Some Positives of the Lockdown

Social distancing from the deers in Richmond Park

Over the Easter weekend, I completed my lockdown target; I ran around Richmond Park. This is something I’ve wanted to do for ages but never found the time (or the inclination). But now that this lockdown means that the day has more hours in it than it did before, I found the time to train and run the 8 miles needed to complete this target.

However, this is an exception and, like New Year’s resolutions, the majority of my lockdown targets have not even been started. The French books my inner-“Tiger Mom” bought for my daughter have barely left the packaging (and not because of some desire to quarantine packages for three days). The chances of her knowing more French at the end of all this than she knew going into the lockdown: c’est minimal.

Despite a few baking attempts I haven’t found my talent for pastry or bread making and am unlikely to be applying for the Great British Bake Off any time soon. Given that flour seems to be a luxury good at the moment perhaps that isn’t such a bad thing!

Now that I don’t have a target to aim for and with the lockdown promising to see us into May (please don’t say June, I have to remain optimistic), I am focussing on the small positives:

  1. The silence. I used to be able to tell the time in the morning without opening my eyes. That was because we live under a flight path and by 5.30am planes start their descent to the promise land of Heathrow. Now, I sleep happily until I’m woken by the birds charming the morning (or more likely, a child shouting ‘the sun is up’ as her Gro Clock lights up).
  2. I no longer have someone breathing down my neck as I stand in a queue. To have someone desperate to shout their coffee order over your shoulder as you take up their precious seconds paying for your caffeine fix is something I can happily live without. And now, thanks to the Lockdown I can. Although I also have to make do without coffee made for me by a professional, at least now when queuing if someone stands too close to me, I can say in a loud clear voice, confident that social opinion will be on my side: ‘Excuse me but if you can touch me, you’re too close to me.’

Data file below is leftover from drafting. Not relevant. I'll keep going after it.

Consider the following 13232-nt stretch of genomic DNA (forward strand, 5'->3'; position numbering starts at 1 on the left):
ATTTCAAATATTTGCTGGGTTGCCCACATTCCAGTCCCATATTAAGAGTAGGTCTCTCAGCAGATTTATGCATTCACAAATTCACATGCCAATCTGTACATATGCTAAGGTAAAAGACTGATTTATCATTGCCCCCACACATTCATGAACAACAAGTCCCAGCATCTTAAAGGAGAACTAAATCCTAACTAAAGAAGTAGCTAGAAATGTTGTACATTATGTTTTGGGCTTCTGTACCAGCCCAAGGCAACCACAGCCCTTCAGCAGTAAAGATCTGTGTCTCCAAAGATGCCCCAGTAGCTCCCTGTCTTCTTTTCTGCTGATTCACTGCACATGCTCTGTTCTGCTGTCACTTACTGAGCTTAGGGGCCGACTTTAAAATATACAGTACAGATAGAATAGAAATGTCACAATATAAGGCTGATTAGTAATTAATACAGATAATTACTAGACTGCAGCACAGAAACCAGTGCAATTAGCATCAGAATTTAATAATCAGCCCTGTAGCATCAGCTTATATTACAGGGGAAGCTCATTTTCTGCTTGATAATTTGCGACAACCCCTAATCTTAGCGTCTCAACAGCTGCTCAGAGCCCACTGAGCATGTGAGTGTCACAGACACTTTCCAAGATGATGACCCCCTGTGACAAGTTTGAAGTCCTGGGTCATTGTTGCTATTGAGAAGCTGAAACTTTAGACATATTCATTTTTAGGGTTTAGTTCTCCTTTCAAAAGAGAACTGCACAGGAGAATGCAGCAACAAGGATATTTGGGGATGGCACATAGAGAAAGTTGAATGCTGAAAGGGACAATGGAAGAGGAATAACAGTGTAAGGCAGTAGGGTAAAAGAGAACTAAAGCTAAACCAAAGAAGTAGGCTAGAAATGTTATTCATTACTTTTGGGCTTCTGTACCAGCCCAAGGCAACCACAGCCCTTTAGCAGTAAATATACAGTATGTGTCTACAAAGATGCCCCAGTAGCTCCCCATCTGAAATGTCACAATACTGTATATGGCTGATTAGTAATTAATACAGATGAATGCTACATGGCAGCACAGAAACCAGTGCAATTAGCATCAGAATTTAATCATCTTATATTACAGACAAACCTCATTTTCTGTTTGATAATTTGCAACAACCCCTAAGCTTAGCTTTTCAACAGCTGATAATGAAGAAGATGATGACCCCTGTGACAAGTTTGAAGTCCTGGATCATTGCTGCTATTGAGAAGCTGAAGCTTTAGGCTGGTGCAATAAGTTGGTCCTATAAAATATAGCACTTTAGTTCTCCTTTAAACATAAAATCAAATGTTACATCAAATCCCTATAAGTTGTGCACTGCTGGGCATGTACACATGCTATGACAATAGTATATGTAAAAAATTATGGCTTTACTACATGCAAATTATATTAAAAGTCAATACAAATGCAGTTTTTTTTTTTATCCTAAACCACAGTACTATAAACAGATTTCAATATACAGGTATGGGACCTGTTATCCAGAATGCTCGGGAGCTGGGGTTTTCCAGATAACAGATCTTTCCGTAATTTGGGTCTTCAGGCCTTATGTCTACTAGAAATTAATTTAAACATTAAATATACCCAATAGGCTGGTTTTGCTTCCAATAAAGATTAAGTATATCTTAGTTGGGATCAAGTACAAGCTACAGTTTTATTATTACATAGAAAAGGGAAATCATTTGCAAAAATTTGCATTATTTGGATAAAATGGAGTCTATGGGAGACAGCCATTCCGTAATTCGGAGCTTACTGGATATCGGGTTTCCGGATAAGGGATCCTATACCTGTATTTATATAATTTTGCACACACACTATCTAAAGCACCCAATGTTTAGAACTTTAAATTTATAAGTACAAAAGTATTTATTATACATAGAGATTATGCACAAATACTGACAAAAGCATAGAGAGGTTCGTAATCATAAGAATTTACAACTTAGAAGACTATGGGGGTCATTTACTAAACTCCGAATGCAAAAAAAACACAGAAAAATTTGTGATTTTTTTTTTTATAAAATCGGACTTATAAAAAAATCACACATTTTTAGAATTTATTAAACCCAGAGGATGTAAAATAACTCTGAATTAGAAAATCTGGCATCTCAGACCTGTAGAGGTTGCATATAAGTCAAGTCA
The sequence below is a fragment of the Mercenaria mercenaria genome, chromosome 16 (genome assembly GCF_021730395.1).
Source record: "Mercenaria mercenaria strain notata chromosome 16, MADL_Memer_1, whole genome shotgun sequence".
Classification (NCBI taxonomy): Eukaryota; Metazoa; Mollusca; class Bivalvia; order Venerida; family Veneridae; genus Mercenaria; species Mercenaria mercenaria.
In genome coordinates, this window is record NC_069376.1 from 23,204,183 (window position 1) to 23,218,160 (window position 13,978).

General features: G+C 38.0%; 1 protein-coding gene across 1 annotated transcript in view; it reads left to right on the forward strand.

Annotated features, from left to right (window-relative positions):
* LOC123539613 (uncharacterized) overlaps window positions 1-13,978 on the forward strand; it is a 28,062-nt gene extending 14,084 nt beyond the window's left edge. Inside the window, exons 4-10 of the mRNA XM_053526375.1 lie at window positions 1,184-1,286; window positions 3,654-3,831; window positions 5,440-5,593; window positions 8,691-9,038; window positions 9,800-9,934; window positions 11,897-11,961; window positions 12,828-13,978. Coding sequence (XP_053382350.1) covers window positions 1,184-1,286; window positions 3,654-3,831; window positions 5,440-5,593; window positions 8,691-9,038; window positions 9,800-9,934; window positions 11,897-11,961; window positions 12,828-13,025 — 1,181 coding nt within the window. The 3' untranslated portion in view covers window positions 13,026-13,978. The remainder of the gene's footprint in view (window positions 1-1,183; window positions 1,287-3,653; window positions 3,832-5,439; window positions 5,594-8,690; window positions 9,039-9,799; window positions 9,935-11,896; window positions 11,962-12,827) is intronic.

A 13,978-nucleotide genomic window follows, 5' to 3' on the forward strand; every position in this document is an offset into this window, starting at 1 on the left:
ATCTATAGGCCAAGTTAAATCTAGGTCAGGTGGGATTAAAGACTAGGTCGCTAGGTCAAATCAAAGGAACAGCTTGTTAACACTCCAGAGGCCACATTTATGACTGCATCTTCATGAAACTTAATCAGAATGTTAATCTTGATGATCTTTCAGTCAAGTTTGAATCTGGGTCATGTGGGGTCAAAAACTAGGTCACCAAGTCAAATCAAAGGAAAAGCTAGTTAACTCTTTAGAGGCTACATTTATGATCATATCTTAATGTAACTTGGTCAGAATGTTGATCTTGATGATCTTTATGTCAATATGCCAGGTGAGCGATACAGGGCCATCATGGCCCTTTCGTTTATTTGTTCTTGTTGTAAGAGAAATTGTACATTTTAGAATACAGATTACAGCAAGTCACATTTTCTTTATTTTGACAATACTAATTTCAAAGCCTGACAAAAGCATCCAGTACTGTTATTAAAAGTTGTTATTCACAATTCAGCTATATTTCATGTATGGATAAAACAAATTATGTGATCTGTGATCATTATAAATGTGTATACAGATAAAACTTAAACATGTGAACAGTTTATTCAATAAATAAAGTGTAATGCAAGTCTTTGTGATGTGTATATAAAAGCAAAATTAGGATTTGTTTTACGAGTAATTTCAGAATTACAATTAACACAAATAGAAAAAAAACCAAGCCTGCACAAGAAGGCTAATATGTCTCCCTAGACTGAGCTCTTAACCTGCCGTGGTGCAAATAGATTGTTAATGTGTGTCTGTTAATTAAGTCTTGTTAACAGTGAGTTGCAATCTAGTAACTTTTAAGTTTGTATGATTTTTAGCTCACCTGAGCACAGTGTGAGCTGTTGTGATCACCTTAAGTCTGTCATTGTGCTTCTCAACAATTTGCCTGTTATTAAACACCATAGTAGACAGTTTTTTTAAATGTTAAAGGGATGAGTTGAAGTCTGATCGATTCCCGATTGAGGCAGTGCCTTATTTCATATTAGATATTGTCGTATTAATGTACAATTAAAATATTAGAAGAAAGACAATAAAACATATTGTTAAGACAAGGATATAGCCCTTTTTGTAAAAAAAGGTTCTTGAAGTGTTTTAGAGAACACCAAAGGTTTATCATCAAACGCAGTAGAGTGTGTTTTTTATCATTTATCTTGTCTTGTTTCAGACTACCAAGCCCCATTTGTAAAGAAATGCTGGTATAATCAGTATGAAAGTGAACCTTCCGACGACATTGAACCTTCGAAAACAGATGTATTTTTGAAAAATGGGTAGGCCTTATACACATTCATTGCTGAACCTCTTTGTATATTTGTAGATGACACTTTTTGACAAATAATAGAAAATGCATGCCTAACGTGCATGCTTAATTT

3. I have spoken to my family a lot more than I ever did before. To be clear, I am not referring to the family I am embracing Lockdown with – I spent an acceptable amount of time with them before all of this. No, I mean extended family. Before, it was tough to get hold of my mum because she was always off somewhere and a challenge to chat to a sibling because they always had plans. Now all these people are much more available and the only thing that holds us back is technology and/or the user’s ability of said technology. (You know who you are, Mum)
  4. It brings out my creative side: I now know lots of ways to get groceries given online supermarket delivery slots are elusive and available produce is just as rare. I have also found new depths for what I am prepared to do to entertain my child. This has seen me gluing paper to balloons and building mini theatres. Neither of which my daughter appreciated or wanted but it kept me entertained for hours!
  5. I can be a social butterfly and still be in bed by 10pm. I am guaranteed a seat, there is no queue at the bar and a glass of wine is decent value. Apps like Zoom and Houseparty have helped keep people socially sane and at the same time enable us to embrace the things that are not fun about going out: I don’t need to worry about what I’m wearing, flitting from one party to another is completely acceptable and within minutes of saying goodbye I can be in bed without rushing for the last train or splashing through rain late at night. 

The worry and loss that this lockdown has inflicted on people and the scary realities of Coronavirus, does make this list seem a bit trivial. I am so grateful that we are currently healthy and safe and surrounded, virtually and otherwise, by family and friends. I hope anyone reading this is in the same situation. Although these positives may not balance out the negatives, perhaps they can help us stay optimistic.

While we stare at the impending month(s) of blank calendars because our main plans are ‘to stay at home’, I think there are still more positives we can all take. When this is over and we can meet again, perhaps we will resist the urge to go back to the hectic lifestyle of pre Coronavirus days and also manage to remember how nice it is to be kind to people, even strangers.

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